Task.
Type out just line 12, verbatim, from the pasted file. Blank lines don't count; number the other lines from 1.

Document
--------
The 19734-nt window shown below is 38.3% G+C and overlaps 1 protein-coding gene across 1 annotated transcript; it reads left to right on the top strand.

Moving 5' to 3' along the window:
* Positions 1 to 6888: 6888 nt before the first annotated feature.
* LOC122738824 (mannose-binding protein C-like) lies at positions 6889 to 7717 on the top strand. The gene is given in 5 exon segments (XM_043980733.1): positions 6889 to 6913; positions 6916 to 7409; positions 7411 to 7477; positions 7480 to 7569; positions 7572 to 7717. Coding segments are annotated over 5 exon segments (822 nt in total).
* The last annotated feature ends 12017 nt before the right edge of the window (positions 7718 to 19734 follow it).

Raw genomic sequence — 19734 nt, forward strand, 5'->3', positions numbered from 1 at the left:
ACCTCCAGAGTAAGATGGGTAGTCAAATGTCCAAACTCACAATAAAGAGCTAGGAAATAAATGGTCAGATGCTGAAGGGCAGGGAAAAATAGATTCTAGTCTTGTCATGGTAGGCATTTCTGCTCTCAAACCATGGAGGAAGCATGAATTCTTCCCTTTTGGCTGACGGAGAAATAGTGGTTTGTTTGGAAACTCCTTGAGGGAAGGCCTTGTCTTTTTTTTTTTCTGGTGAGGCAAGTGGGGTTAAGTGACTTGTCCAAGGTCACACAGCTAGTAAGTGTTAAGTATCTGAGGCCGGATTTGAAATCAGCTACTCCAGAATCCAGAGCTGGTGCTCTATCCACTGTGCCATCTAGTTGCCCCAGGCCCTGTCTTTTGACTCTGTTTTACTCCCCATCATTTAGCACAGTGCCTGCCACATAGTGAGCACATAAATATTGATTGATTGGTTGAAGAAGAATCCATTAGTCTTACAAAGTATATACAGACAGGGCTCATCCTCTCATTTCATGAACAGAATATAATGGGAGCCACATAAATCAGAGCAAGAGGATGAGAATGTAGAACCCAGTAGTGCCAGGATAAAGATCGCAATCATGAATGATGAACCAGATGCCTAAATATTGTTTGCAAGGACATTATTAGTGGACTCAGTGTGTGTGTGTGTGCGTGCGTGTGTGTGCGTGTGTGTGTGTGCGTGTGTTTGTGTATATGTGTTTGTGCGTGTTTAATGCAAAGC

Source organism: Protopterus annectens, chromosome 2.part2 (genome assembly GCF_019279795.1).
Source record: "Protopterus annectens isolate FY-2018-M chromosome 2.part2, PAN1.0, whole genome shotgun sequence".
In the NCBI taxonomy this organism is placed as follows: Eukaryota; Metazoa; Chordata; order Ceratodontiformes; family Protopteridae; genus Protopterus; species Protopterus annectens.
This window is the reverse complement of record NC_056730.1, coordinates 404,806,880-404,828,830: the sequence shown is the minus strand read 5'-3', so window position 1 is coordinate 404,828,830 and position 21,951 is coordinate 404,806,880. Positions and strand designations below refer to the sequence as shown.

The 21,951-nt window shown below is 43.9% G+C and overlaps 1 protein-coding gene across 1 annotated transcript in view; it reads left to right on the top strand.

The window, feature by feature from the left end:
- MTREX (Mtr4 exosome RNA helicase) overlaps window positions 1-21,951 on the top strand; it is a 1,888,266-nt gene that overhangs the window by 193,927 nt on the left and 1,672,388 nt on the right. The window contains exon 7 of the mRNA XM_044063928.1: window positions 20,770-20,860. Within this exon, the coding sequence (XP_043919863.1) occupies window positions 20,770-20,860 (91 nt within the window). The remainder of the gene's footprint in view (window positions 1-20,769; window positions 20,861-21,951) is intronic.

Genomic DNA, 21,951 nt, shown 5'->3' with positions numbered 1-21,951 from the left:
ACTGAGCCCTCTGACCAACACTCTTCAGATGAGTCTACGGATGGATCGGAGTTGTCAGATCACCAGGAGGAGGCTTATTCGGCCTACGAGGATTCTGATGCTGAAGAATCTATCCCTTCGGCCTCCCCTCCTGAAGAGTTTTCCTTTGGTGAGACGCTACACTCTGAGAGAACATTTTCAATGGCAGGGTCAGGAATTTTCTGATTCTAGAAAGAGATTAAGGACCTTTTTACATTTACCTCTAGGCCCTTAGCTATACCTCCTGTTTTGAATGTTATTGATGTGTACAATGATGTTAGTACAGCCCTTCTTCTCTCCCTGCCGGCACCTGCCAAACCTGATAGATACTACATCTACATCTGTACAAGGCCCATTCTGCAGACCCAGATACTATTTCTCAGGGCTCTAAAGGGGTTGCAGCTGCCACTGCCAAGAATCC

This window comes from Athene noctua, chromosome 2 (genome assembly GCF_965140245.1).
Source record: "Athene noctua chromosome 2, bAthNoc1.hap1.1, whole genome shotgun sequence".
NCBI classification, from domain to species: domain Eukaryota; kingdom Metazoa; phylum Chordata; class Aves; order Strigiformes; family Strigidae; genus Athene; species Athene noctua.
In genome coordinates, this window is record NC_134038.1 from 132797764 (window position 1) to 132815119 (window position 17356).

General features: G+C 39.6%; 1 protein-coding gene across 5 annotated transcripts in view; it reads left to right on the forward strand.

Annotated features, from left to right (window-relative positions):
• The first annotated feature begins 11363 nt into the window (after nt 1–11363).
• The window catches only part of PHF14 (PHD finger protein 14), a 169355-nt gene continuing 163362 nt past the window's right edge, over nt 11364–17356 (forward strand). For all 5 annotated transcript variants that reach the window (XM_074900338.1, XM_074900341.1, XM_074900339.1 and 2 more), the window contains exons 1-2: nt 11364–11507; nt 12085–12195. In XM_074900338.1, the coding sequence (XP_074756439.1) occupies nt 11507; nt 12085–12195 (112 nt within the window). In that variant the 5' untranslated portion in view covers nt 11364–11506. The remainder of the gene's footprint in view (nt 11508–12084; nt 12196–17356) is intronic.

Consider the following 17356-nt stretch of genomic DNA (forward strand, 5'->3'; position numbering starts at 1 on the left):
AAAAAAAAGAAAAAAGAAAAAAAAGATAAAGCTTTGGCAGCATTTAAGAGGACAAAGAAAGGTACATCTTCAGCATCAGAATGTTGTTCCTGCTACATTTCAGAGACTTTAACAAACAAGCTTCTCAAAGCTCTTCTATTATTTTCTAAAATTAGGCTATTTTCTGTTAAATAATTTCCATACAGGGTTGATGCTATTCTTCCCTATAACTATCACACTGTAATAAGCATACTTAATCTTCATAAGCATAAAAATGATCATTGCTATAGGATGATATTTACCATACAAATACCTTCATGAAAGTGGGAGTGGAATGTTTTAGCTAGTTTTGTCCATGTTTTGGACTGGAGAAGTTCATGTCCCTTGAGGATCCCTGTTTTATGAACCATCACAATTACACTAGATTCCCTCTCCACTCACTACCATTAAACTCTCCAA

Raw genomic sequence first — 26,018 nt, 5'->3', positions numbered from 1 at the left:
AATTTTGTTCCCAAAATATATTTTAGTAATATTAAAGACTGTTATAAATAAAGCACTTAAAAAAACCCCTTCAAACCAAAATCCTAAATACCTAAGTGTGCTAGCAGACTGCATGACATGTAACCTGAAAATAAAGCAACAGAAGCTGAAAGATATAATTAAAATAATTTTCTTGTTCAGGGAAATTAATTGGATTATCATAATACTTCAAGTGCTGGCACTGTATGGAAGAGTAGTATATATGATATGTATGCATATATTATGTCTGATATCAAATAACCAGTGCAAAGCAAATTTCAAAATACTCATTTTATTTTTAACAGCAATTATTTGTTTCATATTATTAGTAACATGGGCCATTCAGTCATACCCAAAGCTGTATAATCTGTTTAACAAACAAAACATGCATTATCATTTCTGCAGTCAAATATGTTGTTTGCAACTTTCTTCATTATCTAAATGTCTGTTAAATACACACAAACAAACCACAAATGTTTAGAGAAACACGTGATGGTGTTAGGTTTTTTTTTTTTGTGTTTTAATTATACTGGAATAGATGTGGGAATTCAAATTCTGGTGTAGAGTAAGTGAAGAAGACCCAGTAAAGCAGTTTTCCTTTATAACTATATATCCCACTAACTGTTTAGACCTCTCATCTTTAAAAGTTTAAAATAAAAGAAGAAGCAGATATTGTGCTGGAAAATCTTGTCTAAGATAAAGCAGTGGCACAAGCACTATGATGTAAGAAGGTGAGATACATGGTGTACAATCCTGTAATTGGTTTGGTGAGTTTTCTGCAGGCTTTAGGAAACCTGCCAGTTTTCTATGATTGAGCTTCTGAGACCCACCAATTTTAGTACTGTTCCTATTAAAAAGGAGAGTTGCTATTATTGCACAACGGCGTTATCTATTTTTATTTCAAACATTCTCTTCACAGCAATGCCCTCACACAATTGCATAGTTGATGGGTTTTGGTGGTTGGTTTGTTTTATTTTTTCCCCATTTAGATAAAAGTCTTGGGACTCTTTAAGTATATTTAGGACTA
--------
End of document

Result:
The 21,951-nt window shown below is 43.9% G+C and overlaps 1 protein-coding gene across 1 annotated transcript in view; it reads left to right on the top strand.